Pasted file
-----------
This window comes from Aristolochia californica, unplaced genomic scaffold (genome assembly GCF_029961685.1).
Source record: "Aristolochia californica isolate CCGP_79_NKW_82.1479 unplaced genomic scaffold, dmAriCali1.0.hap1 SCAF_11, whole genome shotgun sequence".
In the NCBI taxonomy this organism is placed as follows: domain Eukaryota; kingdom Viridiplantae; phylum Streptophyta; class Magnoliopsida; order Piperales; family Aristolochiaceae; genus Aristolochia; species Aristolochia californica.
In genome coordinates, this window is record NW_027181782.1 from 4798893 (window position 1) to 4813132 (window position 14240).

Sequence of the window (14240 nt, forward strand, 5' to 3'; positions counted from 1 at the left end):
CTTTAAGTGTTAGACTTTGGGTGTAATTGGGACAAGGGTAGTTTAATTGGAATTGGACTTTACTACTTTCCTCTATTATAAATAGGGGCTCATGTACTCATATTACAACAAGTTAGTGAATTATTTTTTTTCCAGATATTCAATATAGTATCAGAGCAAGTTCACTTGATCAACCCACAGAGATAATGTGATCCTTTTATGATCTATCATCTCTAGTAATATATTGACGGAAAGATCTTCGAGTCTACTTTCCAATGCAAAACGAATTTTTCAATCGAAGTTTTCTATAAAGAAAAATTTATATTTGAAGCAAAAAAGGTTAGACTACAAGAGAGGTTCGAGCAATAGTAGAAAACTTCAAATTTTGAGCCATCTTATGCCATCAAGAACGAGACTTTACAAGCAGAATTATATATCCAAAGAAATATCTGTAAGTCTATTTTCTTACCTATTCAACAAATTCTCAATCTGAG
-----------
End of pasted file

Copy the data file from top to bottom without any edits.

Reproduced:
This window comes from Aristolochia californica, unplaced genomic scaffold (genome assembly GCF_029961685.1).
Source record: "Aristolochia californica isolate CCGP_79_NKW_82.1479 unplaced genomic scaffold, dmAriCali1.0.hap1 SCAF_11, whole genome shotgun sequence".
In the NCBI taxonomy this organism is placed as follows: domain Eukaryota; kingdom Viridiplantae; phylum Streptophyta; class Magnoliopsida; order Piperales; family Aristolochiaceae; genus Aristolochia; species Aristolochia californica.
In genome coordinates, this window is record NW_027181782.1 from 4798893 (window position 1) to 4813132 (window position 14240).

Sequence of the window (14240 nt, forward strand, 5' to 3'; positions counted from 1 at the left end):
CTTTAAGTGTTAGACTTTGGGTGTAATTGGGACAAGGGTAGTTTAATTGGAATTGGACTTTACTACTTTCCTCTATTATAAATAGGGGCTCATGTACTCATATTACAACAAGTTAGTGAATTATTTTTTTTCCAGATATTCAATATAGTATCAGAGCAAGTTCACTTGATCAACCCACAGAGATAATGTGATCCTTTTATGATCTATCATCTCTAGTAATATATTGACGGAAAGATCTTCGAGTCTACTTTCCAATGCAAAACGAATTTTTCAATCGAAGTTTTCTATAAAGAAAAATTTATATTTGAAGCAAAAAAGGTTAGACTACAAGAGAGGTTCGAGCAATAGTAGAAAACTTCAAATTTTGAGCCATCTTATGCCATCAAGAACGAGACTTTACAAGCAGAATTATATATCCAAAGAAATATCTGTAAGTCTATTTTCTTACCTATTCAACAAATTCTCAATCTGAG